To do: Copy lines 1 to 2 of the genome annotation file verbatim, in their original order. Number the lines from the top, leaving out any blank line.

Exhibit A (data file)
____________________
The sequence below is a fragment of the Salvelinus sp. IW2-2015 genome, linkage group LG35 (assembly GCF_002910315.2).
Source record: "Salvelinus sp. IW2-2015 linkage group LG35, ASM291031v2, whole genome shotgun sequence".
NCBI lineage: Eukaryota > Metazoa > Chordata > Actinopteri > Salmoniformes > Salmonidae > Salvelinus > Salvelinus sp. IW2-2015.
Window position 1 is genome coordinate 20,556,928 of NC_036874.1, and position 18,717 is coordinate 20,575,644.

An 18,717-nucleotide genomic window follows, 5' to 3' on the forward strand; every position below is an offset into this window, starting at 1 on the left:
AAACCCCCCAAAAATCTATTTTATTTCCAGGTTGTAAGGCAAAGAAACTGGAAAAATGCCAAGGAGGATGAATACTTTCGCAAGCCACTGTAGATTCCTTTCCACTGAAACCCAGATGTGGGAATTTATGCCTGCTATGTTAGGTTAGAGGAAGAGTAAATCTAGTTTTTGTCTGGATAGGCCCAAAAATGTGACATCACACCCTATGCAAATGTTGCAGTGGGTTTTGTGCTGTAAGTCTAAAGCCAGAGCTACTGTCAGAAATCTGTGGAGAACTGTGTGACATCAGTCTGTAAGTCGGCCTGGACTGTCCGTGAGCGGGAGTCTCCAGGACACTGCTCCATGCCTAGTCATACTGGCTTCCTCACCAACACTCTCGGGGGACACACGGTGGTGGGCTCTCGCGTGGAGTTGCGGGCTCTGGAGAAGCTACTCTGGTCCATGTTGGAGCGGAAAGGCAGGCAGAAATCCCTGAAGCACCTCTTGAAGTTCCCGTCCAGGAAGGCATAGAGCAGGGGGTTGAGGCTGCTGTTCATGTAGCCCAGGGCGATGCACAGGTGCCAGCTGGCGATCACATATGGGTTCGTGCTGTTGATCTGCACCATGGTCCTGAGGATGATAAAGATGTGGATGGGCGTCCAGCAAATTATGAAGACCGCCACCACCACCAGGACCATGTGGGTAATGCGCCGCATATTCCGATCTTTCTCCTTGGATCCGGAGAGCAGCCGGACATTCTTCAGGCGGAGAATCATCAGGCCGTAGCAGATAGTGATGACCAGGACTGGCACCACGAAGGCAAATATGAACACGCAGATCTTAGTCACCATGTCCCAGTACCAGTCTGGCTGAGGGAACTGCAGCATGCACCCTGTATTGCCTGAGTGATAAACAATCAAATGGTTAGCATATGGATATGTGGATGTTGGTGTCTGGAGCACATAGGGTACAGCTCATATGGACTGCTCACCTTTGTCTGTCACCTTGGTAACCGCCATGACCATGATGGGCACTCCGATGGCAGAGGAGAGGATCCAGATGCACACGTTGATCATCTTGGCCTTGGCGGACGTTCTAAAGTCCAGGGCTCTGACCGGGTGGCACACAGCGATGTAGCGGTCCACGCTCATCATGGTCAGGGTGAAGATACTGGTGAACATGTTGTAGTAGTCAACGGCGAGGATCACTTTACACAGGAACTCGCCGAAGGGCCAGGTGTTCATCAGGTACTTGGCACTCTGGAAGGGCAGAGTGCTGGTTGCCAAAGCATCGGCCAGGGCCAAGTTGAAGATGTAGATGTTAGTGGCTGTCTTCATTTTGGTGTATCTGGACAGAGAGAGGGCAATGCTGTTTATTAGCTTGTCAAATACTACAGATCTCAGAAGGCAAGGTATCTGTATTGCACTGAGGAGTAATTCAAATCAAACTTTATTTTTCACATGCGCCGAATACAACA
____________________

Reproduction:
The sequence below is a fragment of the Salvelinus sp. IW2-2015 genome, linkage group LG35 (assembly GCF_002910315.2).
Source record: "Salvelinus sp. IW2-2015 linkage group LG35, ASM291031v2, whole genome shotgun sequence".